(Please follow the link for the complete interview.)
May 01, 2008
Godspeaker: An Interview with Karen Miller
Karen Miller, is the author of the bestselling Kingmaker,Kingbreaker trilogy, a couple of Stargate SG-1 novels, and of several more novels in those worlds as well as all new ones to come, as she elucidates in this interview. One of my favorite authors, Karen's stories are the kind readers of epic fantasy will love. For more of my thoughts you can visit these other pages on my site.
GFTW: You wrote a media tie in novel for the Stargate SG-1 TV series. Did you have to approach writing this novel differently from your other works? In what way?
KM: "Yes and no. I take the Stargate books very, very seriously. I know there are people out there who think folk who write media tie-ins are hacks without standards, but I utterly refute that claim. I’ve been a fan of the show ever since it started airing, and I consider myself enormously fortunate to be allowed to play in that sandbox, with those characters. I believe I have a huge obligation to do the very best job I can – I owe it to the producers, the actors, the crew and the fans to pour my heart and soul into the Stargate stories I write. And I do. At the end of the day I might come up short, in some fans’ eyes, but if I do it’s not because I didn’t take the work seriously. So in terms of being rigorous in the writing and rewriting process, it’s exactly the same. It’s absolutely not the case of chucking down any old sentence and letting it sit there on the page like suet. I polish and rewrite till the very last gasp!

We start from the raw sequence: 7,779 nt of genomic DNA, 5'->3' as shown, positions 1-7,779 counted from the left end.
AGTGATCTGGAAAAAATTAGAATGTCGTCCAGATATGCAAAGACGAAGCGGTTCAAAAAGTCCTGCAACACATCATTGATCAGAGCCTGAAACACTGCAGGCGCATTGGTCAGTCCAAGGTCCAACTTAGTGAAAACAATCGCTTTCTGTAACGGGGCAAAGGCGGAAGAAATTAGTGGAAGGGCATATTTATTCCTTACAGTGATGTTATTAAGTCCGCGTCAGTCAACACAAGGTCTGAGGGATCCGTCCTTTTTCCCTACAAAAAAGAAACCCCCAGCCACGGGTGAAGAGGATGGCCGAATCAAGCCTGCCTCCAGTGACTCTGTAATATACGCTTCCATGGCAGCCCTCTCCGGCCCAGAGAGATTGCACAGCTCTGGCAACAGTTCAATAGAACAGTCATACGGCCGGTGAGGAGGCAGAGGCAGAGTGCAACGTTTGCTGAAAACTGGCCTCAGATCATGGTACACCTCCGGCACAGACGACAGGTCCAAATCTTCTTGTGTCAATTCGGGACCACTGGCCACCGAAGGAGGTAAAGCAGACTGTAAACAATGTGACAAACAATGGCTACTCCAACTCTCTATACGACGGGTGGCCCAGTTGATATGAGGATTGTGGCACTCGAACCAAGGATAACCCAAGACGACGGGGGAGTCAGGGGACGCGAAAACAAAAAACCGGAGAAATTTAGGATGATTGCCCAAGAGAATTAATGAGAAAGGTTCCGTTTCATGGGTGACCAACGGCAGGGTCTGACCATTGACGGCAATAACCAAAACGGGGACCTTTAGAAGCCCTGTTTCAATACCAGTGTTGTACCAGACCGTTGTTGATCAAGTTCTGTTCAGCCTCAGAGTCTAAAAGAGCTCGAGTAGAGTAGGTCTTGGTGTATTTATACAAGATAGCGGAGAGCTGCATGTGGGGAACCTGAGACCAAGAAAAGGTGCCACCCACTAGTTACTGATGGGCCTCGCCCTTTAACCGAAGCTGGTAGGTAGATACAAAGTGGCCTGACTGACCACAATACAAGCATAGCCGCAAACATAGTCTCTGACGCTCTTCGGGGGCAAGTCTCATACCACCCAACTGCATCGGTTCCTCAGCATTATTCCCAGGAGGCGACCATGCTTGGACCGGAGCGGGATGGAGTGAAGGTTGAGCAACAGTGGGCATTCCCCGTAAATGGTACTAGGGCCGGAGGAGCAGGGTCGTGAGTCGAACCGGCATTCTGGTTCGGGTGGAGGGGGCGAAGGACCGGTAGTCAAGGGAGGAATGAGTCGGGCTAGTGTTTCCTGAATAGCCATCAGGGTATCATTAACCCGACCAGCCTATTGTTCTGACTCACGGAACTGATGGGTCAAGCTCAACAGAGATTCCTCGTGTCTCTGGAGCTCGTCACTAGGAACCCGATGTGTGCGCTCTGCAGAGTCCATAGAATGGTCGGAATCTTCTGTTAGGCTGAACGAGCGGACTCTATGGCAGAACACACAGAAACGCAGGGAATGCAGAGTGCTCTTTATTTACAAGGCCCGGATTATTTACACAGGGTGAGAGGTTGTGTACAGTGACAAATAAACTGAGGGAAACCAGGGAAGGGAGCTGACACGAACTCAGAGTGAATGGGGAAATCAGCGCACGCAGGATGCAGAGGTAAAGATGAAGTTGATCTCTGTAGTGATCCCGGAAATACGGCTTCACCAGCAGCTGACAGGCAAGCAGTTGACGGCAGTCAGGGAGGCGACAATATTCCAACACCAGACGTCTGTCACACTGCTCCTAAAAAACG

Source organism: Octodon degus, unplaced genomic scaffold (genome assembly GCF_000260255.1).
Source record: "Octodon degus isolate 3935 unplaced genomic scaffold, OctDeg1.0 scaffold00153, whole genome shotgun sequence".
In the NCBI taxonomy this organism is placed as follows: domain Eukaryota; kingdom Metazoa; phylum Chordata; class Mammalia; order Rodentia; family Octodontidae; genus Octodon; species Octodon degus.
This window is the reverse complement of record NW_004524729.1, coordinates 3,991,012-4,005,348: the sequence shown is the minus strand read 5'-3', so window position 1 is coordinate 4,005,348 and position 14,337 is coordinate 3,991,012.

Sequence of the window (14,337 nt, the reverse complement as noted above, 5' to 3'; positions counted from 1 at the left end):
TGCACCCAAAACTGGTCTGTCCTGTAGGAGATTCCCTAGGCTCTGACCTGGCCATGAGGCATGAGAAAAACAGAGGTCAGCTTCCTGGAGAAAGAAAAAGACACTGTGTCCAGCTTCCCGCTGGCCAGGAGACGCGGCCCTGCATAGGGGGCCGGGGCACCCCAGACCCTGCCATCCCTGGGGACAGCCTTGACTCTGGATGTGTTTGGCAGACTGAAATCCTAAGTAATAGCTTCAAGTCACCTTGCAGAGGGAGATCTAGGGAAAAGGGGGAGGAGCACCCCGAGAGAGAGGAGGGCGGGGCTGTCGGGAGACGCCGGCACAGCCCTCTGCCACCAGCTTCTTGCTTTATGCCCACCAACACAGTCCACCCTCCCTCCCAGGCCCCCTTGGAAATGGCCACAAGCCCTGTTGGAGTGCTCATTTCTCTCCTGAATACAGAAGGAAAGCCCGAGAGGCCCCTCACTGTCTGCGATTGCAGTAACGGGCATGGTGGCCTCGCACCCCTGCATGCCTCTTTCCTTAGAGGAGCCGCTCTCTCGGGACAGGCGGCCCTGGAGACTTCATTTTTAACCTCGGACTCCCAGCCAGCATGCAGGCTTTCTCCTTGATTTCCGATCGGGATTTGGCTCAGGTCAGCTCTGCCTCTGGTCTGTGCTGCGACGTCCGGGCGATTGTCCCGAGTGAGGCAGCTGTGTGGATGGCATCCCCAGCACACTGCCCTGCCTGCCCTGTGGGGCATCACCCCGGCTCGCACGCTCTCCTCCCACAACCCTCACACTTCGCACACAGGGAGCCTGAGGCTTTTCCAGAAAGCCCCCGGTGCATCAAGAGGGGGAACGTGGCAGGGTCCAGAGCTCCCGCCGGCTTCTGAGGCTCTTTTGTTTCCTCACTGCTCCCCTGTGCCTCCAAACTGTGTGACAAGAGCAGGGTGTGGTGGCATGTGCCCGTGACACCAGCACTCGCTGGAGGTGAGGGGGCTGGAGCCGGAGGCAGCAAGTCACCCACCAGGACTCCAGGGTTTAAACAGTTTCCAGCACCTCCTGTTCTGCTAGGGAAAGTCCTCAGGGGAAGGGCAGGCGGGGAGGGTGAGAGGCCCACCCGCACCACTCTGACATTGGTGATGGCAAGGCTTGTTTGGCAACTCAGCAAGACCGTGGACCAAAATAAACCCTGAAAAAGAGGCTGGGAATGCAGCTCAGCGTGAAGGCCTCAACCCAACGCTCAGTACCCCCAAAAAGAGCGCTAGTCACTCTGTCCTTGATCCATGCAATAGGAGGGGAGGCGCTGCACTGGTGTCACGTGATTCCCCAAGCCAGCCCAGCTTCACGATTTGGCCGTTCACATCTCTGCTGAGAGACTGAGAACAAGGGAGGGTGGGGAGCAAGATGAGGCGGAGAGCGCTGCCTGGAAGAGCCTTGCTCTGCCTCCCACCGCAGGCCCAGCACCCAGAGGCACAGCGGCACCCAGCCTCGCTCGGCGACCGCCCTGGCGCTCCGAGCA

I do a lot of research. Some of that involves rewatching pertinent episodes (there’s a hardship!) and sometimes it’s regular-style research. I’ve just done my second Stargate novel, Do No Harm, which is out in a few weeks, and I had to do a lot of medical research for that one. I just can’t stress enough – I don’t look at media tie-in work as some kind of poor relation. It’s as valid as any kind of storytelling, in my eyes, and I work as hard at it as I do at my mainstream fantasy novels.
Probably the biggest difference is that with the Stargate novels, you’re working in a shared world with a common frame of reference. So there’s less world-building, less exposition, because the writer and the reader already have an understanding of the environment. So that simplifies the writing process to a certain degree. But to balance that is the complexity of getting the characters right, keeping them true to the characters we see on screen. That’s the biggest challenge, and the most fun."